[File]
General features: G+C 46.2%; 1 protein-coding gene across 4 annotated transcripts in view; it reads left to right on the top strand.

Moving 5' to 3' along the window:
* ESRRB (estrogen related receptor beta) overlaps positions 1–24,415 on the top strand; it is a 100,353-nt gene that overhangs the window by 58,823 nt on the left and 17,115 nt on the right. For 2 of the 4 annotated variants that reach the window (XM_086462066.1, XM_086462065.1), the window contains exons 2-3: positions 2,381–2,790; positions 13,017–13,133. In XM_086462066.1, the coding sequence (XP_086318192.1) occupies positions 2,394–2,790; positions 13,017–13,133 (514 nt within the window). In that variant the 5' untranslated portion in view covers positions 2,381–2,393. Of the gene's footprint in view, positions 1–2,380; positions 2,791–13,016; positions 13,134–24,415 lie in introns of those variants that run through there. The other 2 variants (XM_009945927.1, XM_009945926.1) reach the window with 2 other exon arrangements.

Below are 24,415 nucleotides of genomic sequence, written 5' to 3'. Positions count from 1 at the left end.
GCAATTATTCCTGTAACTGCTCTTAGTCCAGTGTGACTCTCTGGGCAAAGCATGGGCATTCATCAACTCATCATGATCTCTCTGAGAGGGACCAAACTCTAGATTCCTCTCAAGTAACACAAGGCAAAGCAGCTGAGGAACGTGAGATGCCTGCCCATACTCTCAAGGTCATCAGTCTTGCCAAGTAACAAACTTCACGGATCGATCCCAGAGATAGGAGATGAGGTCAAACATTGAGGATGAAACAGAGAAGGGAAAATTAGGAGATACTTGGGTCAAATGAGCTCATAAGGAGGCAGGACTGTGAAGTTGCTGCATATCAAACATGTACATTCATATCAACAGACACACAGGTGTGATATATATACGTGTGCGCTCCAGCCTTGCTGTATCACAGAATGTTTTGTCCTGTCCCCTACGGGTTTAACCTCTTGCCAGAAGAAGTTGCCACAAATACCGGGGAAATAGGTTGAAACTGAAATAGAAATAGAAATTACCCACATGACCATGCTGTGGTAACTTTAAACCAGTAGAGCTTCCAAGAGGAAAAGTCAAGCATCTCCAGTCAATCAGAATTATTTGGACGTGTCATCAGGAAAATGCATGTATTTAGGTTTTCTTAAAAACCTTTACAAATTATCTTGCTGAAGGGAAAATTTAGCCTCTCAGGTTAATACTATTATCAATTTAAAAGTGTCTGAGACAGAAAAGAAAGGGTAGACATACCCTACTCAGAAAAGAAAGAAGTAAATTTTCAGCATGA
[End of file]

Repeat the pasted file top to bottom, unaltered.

General features: G+C 46.2%; 1 protein-coding gene across 4 annotated transcripts in view; it reads left to right on the top strand.

Moving 5' to 3' along the window:
* ESRRB (estrogen related receptor beta) overlaps positions 1–24,415 on the top strand; it is a 100,353-nt gene that overhangs the window by 58,823 nt on the left and 17,115 nt on the right. For 2 of the 4 annotated variants that reach the window (XM_086462066.1, XM_086462065.1), the window contains exons 2-3: positions 2,381–2,790; positions 13,017–13,133. In XM_086462066.1, the coding sequence (XP_086318192.1) occupies positions 2,394–2,790; positions 13,017–13,133 (514 nt within the window). In that variant the 5' untranslated portion in view covers positions 2,381–2,393. Of the gene's footprint in view, positions 1–2,380; positions 2,791–13,016; positions 13,134–24,415 lie in introns of those variants that run through there. The other 2 variants (XM_009945927.1, XM_009945926.1) reach the window with 2 other exon arrangements.

Below are 24,415 nucleotides of genomic sequence, written 5' to 3'. Positions count from 1 at the left end.
GCAATTATTCCTGTAACTGCTCTTAGTCCAGTGTGACTCTCTGGGCAAAGCATGGGCATTCATCAACTCATCATGATCTCTCTGAGAGGGACCAAACTCTAGATTCCTCTCAAGTAACACAAGGCAAAGCAGCTGAGGAACGTGAGATGCCTGCCCATACTCTCAAGGTCATCAGTCTTGCCAAGTAACAAACTTCACGGATCGATCCCAGAGATAGGAGATGAGGTCAAACATTGAGGATGAAACAGAGAAGGGAAAATTAGGAGATACTTGGGTCAAATGAGCTCATAAGGAGGCAGGACTGTGAAGTTGCTGCATATCAAACATGTACATTCATATCAACAGACACACAGGTGTGATATATATACGTGTGCGCTCCAGCCTTGCTGTATCACAGAATGTTTTGTCCTGTCCCCTACGGGTTTAACCTCTTGCCAGAAGAAGTTGCCACAAATACCGGGGAAATAGGTTGAAACTGAAATAGAAATAGAAATTACCCACATGACCATGCTGTGGTAACTTTAAACCAGTAGAGCTTCCAAGAGGAAAAGTCAAGCATCTCCAGTCAATCAGAATTATTTGGACGTGTCATCAGGAAAATGCATGTATTTAGGTTTTCTTAAAAACCTTTACAAATTATCTTGCTGAAGGGAAAATTTAGCCTCTCAGGTTAATACTATTATCAATTTAAAAGTGTCTGAGACAGAAAAGAAAGGGTAGACATACCCTACTCAGAAAAGAAAGAAGTAAATTTTCAGCATGA